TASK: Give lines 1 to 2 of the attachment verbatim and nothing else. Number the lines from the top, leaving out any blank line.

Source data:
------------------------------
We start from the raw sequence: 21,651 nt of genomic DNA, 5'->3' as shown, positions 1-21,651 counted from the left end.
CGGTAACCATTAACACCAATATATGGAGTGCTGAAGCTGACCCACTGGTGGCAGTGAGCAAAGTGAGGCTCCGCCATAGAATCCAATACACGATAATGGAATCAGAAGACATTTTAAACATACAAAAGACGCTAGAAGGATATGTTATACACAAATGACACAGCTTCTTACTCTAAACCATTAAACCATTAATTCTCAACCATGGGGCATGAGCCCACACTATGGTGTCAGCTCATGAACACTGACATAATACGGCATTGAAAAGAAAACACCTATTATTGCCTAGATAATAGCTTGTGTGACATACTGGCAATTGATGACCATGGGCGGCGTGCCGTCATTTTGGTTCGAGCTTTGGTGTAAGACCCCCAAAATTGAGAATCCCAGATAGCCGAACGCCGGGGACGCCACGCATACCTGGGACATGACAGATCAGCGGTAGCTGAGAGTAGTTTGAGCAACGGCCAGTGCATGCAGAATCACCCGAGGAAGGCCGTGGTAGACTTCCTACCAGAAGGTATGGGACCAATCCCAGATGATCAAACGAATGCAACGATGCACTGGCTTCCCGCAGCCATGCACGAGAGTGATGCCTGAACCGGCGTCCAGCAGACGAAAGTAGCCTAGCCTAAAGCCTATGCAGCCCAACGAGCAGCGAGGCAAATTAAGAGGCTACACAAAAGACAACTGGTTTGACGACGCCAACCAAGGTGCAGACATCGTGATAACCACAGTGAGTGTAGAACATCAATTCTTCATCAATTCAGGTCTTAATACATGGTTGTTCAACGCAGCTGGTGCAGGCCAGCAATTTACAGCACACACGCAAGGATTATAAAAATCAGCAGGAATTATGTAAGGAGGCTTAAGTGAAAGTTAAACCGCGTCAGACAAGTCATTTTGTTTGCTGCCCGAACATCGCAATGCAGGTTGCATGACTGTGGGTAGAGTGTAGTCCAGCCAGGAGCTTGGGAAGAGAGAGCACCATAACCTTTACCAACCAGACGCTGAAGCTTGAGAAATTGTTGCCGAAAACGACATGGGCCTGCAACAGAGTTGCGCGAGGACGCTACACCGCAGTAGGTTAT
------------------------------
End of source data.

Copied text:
We start from the raw sequence: 21,651 nt of genomic DNA, 5'->3' as shown, positions 1-21,651 counted from the left end.
CGGTAACCATTAACACCAATATATGGAGTGCTGAAGCTGACCCACTGGTGGCAGTGAGCAAAGTGAGGCTCCGCCATAGAATCCAATACACGATAATGGAATCAGAAGACATTTTAAACATACAAAAGACGCTAGAAGGATATGTTATACACAAATGACACAGCTTCTTACTCTAAACCATTAAACCATTAATTCTCAACCATGGGGCATGAGCCCACACTATGGTGTCAGCTCATGAACACTGACATAATACGGCATTGAAAAGAAAACACCTATTATTGCCTAGATAATAGCTTGTGTGACATACTGGCAATTGATGACCATGGGCGGCGTGCCGTCATTTTGGTTCGAGCTTTGGTGTAAGACCCCCAAAATTGAGAATCCCAGATAGCCGAACGCCGGGGACGCCACGCATACCTGGGACATGACAGATCAGCGGTAGCTGAGAGTAGTTTGAGCAACGGCCAGTGCATGCAGAATCACCCGAGGAAGGCCGTGGTAGACTTCCTACCAGAAGGTATGGGACCAATCCCAGATGATCAAACGAATGCAACGATGCACTGGCTTCCCGCAGCCATGCACGAGAGTGATGCCTGAACCGGCGTCCAGCAGACGAAAGTAGCCTAGCCTAAAGCCTATGCAGCCCAACGAGCAGCGAGGCAAATTAAGAGGCTACACAAAAGACAACTGGTTTGACGACGCCAACCAAGGTGCAGACATCGTGATAACCACAGTGAGTGTAGAACATCAATTCTTCATCAATTCAGGTCTTAATACATGGTTGTTCAACGCAGCTGGTGCAGGCCAGCAATTTACAGCACACACGCAAGGATTATAAAAATCAGCAGGAATTATGTAAGGAGGCTTAAGTGAAAGTTAAACCGCGTCAGACAAGTCATTTTGTTTGCTGCCCGAACATCGCAATGCAGGTTGCATGACTGTGGGTAGAGTGTAGTCCAGCCAGGAGCTTGGGAAGAGAGAGCACCATAACCTTTACCAACCAGACGCTGAAGCTTGAGAAATTGTTGCCGAAAACGACATGGGCCTGCAACAGAGTTGCGCGAGGACGCTACACCGCAGTAGGTTAT